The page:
IBM has announced a breakthrough which could help with the early detection of cancer or other diseases such as the Zika virus, picking up on their presence even before any symptoms have manifested.
So, you've heard of a system-on-a-chip? Well, IBM calls its new technology a lab-on-a-chip (pictured above), and it allows for the separation of bioparticles down to a size of 20nm diameter, far smaller – around 50 times smaller in fact – than ever achieved before.
As IBM notes, such a small scale means that particles such as DNA, exosomes and viruses can be separated in order to be analysed, allowing for diseases or problems to be detected before any outward signs are visible. And that obviously gives the patient a far better chance of recovery thanks to early treatment.
The company notes that it's developing this technology in conjunction with the Icahn School of Medicine in New York, and the first step in trialling will be to test it detecting prostate cancer in the US.
The plan is that this should confirm that the lab-on-a-chip can successfully analyse liquid biopsies from patients and is capable of detecting exosomes with cancer-specific biomarkers. Exosomes, by the way, are vesicles – a small structure within a cell – which are present in bodily fluids such as saliva and urine, and they're being seen as increasingly important in the diagnosis of malignant tumours.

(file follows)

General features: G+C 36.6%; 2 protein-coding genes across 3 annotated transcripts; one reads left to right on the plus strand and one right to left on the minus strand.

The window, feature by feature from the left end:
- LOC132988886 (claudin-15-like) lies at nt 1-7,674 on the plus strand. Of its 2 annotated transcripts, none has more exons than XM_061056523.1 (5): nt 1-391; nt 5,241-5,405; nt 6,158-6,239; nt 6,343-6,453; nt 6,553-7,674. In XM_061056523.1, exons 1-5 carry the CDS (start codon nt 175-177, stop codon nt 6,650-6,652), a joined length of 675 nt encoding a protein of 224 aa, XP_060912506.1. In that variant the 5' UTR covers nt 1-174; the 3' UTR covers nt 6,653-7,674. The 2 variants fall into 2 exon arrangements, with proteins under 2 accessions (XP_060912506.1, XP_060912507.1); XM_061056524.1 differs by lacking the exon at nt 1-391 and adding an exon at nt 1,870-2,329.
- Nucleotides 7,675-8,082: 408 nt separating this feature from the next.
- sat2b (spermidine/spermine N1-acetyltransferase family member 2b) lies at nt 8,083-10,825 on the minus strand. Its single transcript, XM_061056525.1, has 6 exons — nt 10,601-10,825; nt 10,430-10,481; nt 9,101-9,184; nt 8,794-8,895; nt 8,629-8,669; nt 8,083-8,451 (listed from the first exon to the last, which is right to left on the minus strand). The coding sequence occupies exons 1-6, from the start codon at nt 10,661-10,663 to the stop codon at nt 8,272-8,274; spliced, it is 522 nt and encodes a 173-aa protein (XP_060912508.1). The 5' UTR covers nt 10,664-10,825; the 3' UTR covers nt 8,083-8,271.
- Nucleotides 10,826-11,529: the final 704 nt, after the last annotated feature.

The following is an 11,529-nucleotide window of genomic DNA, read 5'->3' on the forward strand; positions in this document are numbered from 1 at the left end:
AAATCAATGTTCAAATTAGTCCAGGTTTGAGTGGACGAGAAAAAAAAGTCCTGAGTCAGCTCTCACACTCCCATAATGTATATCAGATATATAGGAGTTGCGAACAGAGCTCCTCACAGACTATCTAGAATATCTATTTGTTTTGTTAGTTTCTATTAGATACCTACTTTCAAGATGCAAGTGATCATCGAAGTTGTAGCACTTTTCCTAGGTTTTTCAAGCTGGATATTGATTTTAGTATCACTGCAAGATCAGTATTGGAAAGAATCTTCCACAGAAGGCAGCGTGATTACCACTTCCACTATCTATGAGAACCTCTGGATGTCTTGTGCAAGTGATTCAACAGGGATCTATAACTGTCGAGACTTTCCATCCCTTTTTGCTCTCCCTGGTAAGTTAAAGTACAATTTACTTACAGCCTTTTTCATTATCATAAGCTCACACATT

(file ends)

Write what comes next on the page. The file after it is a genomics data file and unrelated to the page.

And this technology is heading towards a world in which a simple home diagnostic chip could allow people to regularly monitor their health via urine samples, much like a home pregnancy test – except this test will potentially reveal early-stage cancer or viruses and suchlike.
Gustavo Stolovitzky, Program Director of Translational Systems Biology and Nanobiotechnology at IBM Research, commented: "The ability to sort and enrich biomarkers at the nanoscale in chip-based technologies opens the door to understanding diseases such as cancer as well as viruses like the flu or Zika. Our lab-on-a-chip device could offer a simple, noninvasive and affordable option to potentially detect and monitor a disease even at its earliest stages, long before physical symptoms manifest."
He added: "This extra amount of time allows physicians to make more informed decisions and when the prognosis for treatment options is most positive."